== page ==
As mentioned above, for routine drug testing the participant can be asked to wash their hands and even wear gloves for a period of time to induce sweating. However, at a crime scene, such procedures cannot be stipulated or followed. The conditions surrounding the deposition of a fingerprint in this scenario are largely unknown. Thus, it is important to have methodologies that can still provide information on the origin of the substance in the fingerprint.
Detection of drugs consistent with a contact scenario can suggest that the fingerprint donor is in a drug-contaminated environment (or perhaps handles contaminated banknotes?). Detection of drugs consistent with drug ingestion may help narrow down the list of suspects in the investigation.
Your fingerprint drug testing approach is based on high-resolution mass spectrometry. What advantages does this technique have over other analytical techniques available?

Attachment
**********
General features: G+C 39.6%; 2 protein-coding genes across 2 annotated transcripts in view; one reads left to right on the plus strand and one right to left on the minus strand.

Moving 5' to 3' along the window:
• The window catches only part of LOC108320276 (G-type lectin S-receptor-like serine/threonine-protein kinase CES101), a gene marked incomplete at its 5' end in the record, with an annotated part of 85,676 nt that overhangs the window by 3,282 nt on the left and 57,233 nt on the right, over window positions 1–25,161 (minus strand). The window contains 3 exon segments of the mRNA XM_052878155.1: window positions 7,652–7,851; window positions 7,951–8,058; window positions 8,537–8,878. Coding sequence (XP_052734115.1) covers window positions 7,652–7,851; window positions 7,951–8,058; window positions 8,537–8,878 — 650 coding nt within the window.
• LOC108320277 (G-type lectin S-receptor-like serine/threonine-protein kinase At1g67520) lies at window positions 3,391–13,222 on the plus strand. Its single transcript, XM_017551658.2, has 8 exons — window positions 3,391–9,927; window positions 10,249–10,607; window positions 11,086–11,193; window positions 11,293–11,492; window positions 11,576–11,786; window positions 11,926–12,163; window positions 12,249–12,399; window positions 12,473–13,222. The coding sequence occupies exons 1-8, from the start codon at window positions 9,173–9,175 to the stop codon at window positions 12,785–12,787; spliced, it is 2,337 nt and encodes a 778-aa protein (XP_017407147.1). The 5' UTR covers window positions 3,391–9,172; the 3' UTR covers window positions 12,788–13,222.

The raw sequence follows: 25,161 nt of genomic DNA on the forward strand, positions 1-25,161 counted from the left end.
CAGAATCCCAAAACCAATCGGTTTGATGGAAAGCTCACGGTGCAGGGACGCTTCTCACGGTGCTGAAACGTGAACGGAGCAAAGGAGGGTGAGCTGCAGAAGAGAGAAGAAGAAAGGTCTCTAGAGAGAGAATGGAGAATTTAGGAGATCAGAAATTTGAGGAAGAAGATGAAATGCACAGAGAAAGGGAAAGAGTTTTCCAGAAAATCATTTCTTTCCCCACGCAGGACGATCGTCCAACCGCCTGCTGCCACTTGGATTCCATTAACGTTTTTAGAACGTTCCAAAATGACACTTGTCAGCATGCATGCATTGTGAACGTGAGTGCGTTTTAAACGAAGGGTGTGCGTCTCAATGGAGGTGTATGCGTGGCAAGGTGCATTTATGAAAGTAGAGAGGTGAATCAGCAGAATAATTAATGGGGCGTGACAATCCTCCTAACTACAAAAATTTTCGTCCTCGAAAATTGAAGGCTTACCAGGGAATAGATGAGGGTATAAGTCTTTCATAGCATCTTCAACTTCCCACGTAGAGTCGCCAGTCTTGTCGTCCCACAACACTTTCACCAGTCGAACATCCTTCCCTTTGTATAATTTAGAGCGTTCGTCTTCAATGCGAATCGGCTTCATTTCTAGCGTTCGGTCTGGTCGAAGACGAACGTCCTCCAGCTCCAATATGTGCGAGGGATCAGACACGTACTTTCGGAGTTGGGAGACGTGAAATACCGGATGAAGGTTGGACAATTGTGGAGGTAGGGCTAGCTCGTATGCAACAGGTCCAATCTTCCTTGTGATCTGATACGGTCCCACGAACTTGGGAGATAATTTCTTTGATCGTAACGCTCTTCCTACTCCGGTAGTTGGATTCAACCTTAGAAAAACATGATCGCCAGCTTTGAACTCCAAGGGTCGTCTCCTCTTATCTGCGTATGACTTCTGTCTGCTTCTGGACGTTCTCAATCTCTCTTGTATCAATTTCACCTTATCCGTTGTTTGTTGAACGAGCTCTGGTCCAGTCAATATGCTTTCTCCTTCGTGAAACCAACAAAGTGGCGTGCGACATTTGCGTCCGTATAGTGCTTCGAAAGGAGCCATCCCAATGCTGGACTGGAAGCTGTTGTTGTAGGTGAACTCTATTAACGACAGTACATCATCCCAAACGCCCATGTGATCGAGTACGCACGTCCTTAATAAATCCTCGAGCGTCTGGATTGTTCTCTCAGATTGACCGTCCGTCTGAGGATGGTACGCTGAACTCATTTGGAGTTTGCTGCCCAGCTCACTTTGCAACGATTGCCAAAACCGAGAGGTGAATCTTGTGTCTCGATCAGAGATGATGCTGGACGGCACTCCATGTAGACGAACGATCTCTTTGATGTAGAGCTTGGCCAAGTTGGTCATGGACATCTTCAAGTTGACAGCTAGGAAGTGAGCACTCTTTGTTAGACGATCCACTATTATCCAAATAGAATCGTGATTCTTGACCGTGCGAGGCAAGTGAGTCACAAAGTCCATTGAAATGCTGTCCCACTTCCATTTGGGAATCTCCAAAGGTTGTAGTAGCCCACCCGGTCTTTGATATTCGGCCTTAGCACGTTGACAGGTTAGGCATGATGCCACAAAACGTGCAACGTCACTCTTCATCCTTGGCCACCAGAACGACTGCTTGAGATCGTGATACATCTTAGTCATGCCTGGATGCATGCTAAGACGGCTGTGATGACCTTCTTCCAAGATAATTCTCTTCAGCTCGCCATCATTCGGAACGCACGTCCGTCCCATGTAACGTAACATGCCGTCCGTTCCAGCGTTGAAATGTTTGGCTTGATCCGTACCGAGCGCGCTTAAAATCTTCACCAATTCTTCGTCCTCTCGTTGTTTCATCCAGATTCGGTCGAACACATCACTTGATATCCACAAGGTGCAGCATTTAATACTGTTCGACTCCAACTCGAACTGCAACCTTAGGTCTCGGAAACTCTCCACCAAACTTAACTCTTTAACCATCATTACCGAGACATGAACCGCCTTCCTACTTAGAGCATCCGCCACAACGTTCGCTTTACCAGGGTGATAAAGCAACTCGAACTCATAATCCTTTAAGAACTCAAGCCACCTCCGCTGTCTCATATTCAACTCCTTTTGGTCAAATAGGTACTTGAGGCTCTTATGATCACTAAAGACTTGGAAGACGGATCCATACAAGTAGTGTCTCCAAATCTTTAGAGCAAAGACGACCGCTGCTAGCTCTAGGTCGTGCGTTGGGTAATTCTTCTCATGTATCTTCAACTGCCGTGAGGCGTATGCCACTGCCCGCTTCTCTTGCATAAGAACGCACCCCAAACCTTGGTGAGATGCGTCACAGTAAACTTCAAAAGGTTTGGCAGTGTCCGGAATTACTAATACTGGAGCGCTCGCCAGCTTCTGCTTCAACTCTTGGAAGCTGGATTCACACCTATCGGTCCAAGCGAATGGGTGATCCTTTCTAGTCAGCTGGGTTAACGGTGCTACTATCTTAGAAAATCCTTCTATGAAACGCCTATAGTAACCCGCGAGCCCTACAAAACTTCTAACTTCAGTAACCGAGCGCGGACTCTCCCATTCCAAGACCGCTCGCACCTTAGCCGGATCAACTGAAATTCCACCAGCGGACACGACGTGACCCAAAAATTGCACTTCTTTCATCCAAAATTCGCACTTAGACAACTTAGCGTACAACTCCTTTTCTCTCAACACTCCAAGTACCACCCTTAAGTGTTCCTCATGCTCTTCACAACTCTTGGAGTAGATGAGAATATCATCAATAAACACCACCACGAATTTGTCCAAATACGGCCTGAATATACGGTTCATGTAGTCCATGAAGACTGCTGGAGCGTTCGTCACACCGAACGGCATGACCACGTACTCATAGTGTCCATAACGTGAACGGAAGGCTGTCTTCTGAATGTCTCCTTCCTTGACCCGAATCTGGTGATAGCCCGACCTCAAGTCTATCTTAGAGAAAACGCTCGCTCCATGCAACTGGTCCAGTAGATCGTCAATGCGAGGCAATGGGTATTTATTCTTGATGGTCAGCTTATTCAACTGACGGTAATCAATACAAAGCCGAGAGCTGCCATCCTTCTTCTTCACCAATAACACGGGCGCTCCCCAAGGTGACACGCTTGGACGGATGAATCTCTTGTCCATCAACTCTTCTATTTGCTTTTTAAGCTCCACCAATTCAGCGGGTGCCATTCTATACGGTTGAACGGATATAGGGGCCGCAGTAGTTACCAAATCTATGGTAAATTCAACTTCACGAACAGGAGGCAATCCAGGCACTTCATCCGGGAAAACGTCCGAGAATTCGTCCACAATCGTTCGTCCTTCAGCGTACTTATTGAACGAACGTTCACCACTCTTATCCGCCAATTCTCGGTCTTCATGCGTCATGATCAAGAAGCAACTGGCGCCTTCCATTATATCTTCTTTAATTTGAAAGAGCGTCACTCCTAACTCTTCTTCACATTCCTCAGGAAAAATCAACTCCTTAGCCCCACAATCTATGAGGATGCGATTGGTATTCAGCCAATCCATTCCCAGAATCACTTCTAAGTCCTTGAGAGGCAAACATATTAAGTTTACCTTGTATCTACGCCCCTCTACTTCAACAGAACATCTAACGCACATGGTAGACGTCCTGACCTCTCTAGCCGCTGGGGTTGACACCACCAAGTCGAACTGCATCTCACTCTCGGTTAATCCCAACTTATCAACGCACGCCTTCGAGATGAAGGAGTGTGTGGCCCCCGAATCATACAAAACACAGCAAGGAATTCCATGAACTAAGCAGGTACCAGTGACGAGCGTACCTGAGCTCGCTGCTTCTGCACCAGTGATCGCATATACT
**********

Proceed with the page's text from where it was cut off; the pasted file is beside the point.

Mass spectrometry is widely used in forensics, especially in forensic toxicology. Mass spectrometry techniques can be used to separate, detect and identify whole molecules. This makes it invariably more selective (and in some cases more sensitive) than other analytical techniques like infrared and Raman spectroscopy.
As mentioned above, different modalities of mass spectrometry are available – imaging (which generates information on the spatial distribution of the analytes over the fingerprint area) – and non-imaging methods (where the fingerprint is “dissolved” and analyzed). The latter is more sensitive and akin to the approaches routinely used by forensic toxicologists.
How will your research aid crime scene investigations?
Further research into the relevance of using fingerprints for drug detection will enhance the knowledge obtained from fingerprint evidence recovered as part of criminal investigations. However, many other chemicals are concurrently excreted at the fingertips that can be useful in building a person’s profile, including age, gender, and ethnicity. The study of these other chemicals and the understanding of their persistence in fingerprints will help develop better and more efficient chemicals for the development of fingerprints recovered at crime scenes.
As we continue to explore imaging mass spectrometry methods, we hope to establish these techniques as alternative methods to develop fingerprints where conventional chemical approaches have failed to do so.